At 1.30 am on the morning of 9th June 1917, the enemy made a raid upon the men of the 9th Battalion in the frontline trenches just north of the French town of Loos where in 1915, one of its members won the Regiment's first Victoria Cross.
The Germans were aiming to take "Newport Sap" an old shell hole that had since been tunnelled out to, pushing the British front line forward by some 25 feet. Coming on in great numbers, the Germans were repulsed by Allied artillery and trench mortar batteries. As the enemy dead mounted at the Allied wire, the Germans called off the attack.
The War Diary noted that "a party went out and brought in the dead who were buried and identification obtained" By this stage the Army had finally introduced a second identification disc. The enormous losses of men who have no known grave on the Somme may in part be attributed to the issue of just a single red fibre tag worn by the wearer. if killed, the tag would be removed and returned the Company office to ensure that the unfortunate soldiers rations and pay stopped. It had nothing to do with identifying his body.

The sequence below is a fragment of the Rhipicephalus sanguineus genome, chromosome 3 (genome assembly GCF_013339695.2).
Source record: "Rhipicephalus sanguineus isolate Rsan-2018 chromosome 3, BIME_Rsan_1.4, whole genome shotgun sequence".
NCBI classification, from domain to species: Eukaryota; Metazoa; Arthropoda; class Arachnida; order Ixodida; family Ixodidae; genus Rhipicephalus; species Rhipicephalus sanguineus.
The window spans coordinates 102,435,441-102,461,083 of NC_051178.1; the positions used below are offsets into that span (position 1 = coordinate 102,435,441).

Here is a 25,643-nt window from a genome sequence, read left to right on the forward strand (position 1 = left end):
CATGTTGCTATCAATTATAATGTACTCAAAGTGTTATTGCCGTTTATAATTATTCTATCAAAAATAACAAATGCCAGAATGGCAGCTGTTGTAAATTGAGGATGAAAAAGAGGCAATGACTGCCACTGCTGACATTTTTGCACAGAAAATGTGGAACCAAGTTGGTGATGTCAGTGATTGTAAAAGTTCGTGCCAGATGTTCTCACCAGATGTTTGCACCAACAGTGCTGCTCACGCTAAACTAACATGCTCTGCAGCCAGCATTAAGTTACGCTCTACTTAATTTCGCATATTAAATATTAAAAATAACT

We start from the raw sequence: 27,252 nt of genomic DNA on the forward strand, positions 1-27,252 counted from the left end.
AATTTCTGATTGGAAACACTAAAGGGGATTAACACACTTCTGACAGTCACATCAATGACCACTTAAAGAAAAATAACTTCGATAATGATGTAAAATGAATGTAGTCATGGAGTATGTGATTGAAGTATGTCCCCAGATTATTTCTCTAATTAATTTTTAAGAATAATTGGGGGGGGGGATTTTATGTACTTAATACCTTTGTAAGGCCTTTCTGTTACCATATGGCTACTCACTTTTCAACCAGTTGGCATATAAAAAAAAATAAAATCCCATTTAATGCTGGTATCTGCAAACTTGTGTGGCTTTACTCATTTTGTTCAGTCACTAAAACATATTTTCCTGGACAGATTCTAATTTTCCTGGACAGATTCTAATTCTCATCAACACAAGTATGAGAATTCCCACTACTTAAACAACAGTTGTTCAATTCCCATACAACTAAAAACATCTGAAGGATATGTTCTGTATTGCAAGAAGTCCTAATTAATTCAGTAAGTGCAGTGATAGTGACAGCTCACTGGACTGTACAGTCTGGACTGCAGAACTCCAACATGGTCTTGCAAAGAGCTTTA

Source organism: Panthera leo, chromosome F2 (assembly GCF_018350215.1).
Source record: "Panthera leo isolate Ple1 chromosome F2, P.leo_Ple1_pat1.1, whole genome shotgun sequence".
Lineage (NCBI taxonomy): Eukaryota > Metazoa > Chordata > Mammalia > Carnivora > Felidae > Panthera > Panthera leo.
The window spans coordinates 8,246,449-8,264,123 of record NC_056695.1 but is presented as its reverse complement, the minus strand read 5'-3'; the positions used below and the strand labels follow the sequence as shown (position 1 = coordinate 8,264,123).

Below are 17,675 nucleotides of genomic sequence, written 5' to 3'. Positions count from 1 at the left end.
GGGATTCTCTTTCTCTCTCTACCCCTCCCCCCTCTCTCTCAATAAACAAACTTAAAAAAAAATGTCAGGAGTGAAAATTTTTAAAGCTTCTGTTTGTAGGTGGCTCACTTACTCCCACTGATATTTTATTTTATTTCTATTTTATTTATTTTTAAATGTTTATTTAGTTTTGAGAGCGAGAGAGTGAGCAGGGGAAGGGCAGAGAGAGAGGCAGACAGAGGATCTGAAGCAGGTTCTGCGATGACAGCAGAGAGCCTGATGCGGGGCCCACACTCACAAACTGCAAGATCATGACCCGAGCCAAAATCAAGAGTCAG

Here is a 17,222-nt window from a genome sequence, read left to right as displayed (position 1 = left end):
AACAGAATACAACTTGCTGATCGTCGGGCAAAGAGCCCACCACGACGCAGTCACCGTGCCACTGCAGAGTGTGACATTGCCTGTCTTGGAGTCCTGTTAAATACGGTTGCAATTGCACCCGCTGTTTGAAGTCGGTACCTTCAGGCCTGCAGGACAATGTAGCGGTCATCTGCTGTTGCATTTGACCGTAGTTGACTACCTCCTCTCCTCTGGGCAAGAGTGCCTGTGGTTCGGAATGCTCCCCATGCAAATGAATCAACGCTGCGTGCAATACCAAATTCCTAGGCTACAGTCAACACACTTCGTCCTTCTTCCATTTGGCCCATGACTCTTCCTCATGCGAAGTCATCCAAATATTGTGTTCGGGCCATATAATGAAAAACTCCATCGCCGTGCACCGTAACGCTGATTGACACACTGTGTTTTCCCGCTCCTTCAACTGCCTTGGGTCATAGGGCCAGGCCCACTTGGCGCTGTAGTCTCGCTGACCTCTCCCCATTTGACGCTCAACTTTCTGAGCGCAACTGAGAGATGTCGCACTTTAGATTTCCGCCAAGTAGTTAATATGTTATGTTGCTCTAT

No one however realised until the great war that the same ground we fought over time and time again, making any form of permanent memorial possible. The massive battles of the Somme saw men's graves destroyed with their markers lost. No one could ever be accurately identified after the dust had settled unless their body retained a form of permanent identification.
When Colonel Fabian Ware took over control of the Graves Registration Unit, he insisted join the introduction of a further means of identification to be kept with the body after the red fibre identification tag was removed. The idea was ingeniously simple. A second tag.
A second lozenge-shapped tag would be worn. Its have meant that even in the dark, the registration unit could feel the circular red tag and remove it, leaving the squared green tag in situ. In daylight, the second tag was green, so that there could be no misidentification. This simple system ensured that in the battles that were to come, a higher proportion of graves were subsequently identified
Welcome to our online 'blog' charting the history of the many Battalions of the Suffolk Regiment and the part they played in the Great War.
Starting back in March 2014, we have recorded the events of 100 years ago on the centenary of their happening.
Keep checking back to see how the Great War is progressing for the men of the Suffolk Regiment.